Order into Chaos

Last Wednesday morning the complex adaptive system that is Whitby on the North Yorkshire coast was running like clockwork. The swing bridge opened to let the replica Endeavour sail splendidly out of the marina and disaster struck, the ‘gear box sheared’  and the bridge was stuck in an open position separating the two halves of the town.

Whitby Bridge stuck open

Judith Gibbon, of Beech Grove, Whitby, said to the Yorkshire Post “It’s horrendous and very inconvenient …this has caused chaos”.

An early lack of communication, tourists and residents trapped either side of the town and everyone suddenly realising this was a serious financial situation developing. Over the coming days the West side with its smoked kippers, jet jewellery and pub/restaurants was suddenly plunged into a trade deficit more usual for a cold wet January than a peak season, warm family holiday period.

Eventually in a situation of ‘chaos’ someone must take action so Scarborough Borough Council laid on free shuttle buses, ordered replacement parts from Italy and posted their latest information.

Moving the situation into the complex domain left the space open for the resilient entrepreneur and the sea trips quickly became ferries at £1 a person attracted by the easy takings. The first invadors into a new niche have all the advantage and quickly bright new signs were printed and dispersed around town making the ‘yellow boats’ much harder to dislodge with competitors looking on in extreme jealousy. Demand was so high that anyone with a boat was attracted to the landings and the queues. Anecdotal evidence from a friend of a friend on Sunday suggested that £5000 takings a day was not unusual for a small cobble.

The bridge is planned to be fixed by Friday. Yesterday, when we were there the situation seemed calm and ordered, the crowds in the town temporarily imbalanced to the East side so a lot of losers but a few big, opportunist, winners (boat owners and sign writers). An almost literal Dunkirk spirit prevailed.

Competition on the West side with fewer resources (tourists) is causing competition and cut-rate meal deals to attract the few.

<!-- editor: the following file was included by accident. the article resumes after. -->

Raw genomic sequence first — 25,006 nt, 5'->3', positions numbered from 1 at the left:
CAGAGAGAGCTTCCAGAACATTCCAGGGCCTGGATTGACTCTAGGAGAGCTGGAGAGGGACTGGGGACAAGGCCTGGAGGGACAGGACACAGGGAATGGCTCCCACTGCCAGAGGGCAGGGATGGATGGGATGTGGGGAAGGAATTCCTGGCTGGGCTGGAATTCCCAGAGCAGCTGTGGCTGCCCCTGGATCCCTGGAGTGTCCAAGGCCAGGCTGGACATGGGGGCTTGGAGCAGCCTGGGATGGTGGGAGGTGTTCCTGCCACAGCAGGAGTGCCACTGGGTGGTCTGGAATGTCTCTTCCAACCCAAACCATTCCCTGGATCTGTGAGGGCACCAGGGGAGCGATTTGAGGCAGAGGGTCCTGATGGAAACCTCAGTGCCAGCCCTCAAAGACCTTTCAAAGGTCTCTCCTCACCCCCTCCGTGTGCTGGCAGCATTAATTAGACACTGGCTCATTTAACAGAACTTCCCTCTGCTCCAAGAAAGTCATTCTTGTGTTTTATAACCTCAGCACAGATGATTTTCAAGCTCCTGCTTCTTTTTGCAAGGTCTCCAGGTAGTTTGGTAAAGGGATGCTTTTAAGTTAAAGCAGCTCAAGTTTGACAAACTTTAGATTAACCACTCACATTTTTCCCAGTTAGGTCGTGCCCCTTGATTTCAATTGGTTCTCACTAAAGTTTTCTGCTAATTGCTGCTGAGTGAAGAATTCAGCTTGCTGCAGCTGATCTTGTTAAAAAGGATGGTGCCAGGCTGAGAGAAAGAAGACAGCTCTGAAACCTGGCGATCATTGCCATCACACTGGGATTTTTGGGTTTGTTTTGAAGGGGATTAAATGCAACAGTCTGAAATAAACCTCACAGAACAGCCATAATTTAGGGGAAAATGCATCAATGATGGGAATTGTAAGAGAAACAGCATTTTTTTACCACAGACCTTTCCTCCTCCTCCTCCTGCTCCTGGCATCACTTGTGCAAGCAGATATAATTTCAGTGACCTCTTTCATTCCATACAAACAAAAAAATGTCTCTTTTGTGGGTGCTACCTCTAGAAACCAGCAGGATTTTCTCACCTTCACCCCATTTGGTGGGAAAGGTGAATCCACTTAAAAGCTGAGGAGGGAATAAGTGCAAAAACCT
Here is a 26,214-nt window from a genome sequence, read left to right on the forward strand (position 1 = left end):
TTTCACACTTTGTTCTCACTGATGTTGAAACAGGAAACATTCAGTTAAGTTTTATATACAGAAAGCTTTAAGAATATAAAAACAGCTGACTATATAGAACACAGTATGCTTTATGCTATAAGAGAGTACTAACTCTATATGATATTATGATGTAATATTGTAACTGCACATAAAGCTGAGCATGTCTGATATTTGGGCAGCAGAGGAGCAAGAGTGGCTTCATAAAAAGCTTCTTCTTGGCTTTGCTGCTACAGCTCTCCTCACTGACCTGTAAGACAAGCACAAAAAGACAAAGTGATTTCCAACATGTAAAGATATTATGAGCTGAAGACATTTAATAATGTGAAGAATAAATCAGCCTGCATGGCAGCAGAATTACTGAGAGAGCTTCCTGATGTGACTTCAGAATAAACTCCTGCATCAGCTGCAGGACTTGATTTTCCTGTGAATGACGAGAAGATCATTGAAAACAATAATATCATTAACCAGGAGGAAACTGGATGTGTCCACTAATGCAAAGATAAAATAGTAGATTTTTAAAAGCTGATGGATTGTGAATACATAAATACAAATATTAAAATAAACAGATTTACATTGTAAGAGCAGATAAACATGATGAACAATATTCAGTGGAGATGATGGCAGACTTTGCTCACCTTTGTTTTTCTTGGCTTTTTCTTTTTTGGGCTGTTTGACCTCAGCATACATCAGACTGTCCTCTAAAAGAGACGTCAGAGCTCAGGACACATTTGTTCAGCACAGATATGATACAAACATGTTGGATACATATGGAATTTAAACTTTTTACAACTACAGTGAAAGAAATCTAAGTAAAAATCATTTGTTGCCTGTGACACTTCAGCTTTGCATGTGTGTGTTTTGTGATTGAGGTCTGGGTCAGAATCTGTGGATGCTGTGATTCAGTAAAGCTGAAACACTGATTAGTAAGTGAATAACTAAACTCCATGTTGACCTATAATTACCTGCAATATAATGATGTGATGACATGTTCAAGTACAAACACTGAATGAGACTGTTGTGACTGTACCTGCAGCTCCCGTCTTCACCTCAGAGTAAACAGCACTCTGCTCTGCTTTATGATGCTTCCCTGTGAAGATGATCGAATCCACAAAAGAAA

Will the system change as a result? My guess is that the traders will be a stronger force in decision making in the future. ‘Best practice’ plans and emergency procedures will be put in place for exactly the same happening again (a second gear part is being ordered in case the other one fails in the future). Boat owners will imagine the benefits of late night sabotage to the bridge.  My guess is that the rich owners of yachts and boats in the marina posed a bigger threat to the Council which is why the bridge lies open not closed or that the ‘back-up’ footbridge was not brought immediately into play. The system must become more resilient in the future.

If the Council fail to fix the bridge by Friday they will have an emergent BP situation as the already circling compensation lawyers will descend like seagulls for discarded chips.

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1 Comment

  1. And true to their word the bridge was repaired and re-opened on Friday morning at 10:30. As the Yorkshire Post reported this momentous occasion, one typically ironic yorkshireman (codename Villagenumpty) left a message on their website:

    “Says it all about this country 😦 a bridge built in 1908 by engineers Heenan and Froude of Manchester (whose most iconic structure is Blackpool Tower) now has to be repaired with parts imported from Italy”

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